As Canada marks 100th anniversary of the seminal battle, research reveals lack of knowledge about Vimy
- Only half of Canadians know that the Battle of Vimy Ridge was fought in France – one in ten believe Vimy is in Canada
- Three out of five Canadians don't know Vimy was a battle in the First World War
TORONTO, April 6, 2017 /CNW/ - It is hailed as a nation-defining moment in Canada's history. On the battle fields of Vimy in France, Canada proved that it was more than just a part of the British Commonwealth; it was a nation unto itself. Despite this, on the eve of its 100th anniversary on April 9, new research reveals that one million Canadiansi are unaware that they are likely related to a soldier from the infamous Battle – equating to 27,000 Vimy soldiers 'forgotten' by their descendants.
Further, the studyii commissioned by Ancestry, the global leader in family history and consumer genomics, reveals that the majority of Canadians cannot correctly identify in which war the Battle of Vimy Ridge was fought, with only 43 per cent aware it was contested during the First World War, while a quarter believe it was a Second World War battle and almost five per cent attribute it to the War of 1812.
Additionally, only 54 per cent of Canadians know that Vimy is in France. Twenty per cent don't know, while 11 per cent believe that Vimy is in Canada.
"One hundred years ago, Canada came of age. Our soldiers' valour at the battle of Vimy Ridge proved to the world that we were a nation, ready and willing to take the enemy head-on. It's a surprise to see this lack of awareness about our brave Vimy ancestors and their efforts and I hope that this anniversary will help people reconnect with this very significant moment in our nation's history," said Lesley Anderson, family historian and content specialist at Ancestry.
When it comes to overall knowledge about Vimy, respondents from Quebec have the most to learn. Only 48 per cent know Vimy took place in France and just 31 per cent know in which war – both numbers are the lowest in the country.
Only 36 per cent of people in the Prairies are unsure as to whether they have a Vimy ancestor (the lowest in Canada), but are behind only Quebec when it comes to knowing where Vimy was fought (51 per cent said France) and when (42 per cent said First World War). More Atlantic Canadians (50 per cent) are unsure about their Vimy ancestry than any other region of Canada, but they rank among the highest in knowledge about the battle.
In all, 3,598 Canadians were killed and another 7,000 wounded during the formative battle. Ancestry provides a wealth of military records to help Canadians discover their family's connection to the War, including attestation papers, personnel and paylist registers, military honours and citations and grave registers that highlight the final resting place of the soldier, and in some cases the circumstance of death.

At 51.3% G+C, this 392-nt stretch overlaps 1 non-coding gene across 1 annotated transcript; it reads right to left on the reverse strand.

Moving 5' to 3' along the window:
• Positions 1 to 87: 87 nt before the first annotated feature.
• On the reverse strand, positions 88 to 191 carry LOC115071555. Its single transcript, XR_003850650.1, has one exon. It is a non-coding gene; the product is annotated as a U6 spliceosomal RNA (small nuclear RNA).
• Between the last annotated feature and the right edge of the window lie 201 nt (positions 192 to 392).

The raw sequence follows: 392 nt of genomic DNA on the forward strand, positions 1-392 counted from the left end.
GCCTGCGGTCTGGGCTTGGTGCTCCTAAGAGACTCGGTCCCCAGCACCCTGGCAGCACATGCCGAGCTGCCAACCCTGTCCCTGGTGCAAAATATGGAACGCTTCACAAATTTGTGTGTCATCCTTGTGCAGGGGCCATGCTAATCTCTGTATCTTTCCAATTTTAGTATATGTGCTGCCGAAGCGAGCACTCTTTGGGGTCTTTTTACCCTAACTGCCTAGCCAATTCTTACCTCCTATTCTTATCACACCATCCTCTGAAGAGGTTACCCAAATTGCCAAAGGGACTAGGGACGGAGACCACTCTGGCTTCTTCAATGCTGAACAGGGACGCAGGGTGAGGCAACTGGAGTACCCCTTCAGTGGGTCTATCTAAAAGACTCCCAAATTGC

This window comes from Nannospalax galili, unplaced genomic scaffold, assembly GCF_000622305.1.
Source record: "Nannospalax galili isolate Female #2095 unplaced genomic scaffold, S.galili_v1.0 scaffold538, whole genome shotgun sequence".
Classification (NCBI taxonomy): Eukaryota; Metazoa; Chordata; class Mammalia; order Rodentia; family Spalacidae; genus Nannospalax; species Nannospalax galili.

"Knowing the stories of those who have come before you, and the sacrifices they may have made in serving their country can give you a new perspective on history, and your own future. As we celebrate Canada's 150th birthday this year, and mark the 100th anniversary of Vimy Ridge, we encourage Canadians to learn more about the battle through the records and to take the time to discover the role their ancestors may have played in helping to shape our nation," said Anderson.
To find out more, visit www.ancestry.ca/world-war-1
Ancestry, the global leader in family history and consumer genomics, harnesses the information found in family trees, historical records, and DNA to help people gain a new level of understanding about their lives. Ancestry has more than 2.5 million paying subscribers across its core Ancestry websites and DNA data from more than 3 million people. Since 1996, more than 20 billion records have been added to Ancestry's databases, and users have created more than 80 million family trees on the Ancestry flagship site and its affiliated international websites. Ancestry offers a suite of family history products and services including AncestryDNA, Archives, AncestryProGenealogists, Newspapers.com and Fold3. AncestryDNA is owned and operated by Ancestry.com DNA, LLC, a subsidiary of Ancestry.com, LLC
i Population projection methodology We used population growth estimates using total fertility rates (average number of children born to a woman across her reproductive life) 1914-2014 to calculate the number of descendants created from the population of surviving WWI / Vimy veterans - averaging across four generations of descendants (born 1914-39, 1940-64, 1965-89 and 1990-2014). We then applied age-at-death distribution data to estimate the number of each generation surviving today (e.g. 19% of first generation, 45% of second generation and so on). This delivered us a result of 15m Canadians with a WWI vet ancestor and 4.5m with an ancestor who served at Vimy Ridge
ii From March 21-24, 2017 an online Google survey was conducted among 1,001 Canadians
For further information: Caitie Wallman, Media Profile, 416-342-1823/ 416-320-4178, Caitie.firstname.lastname@example.org; Carla Maggiotto, Media Profile, 416-342-1829/ 416-710-8464, Carla.email@example.com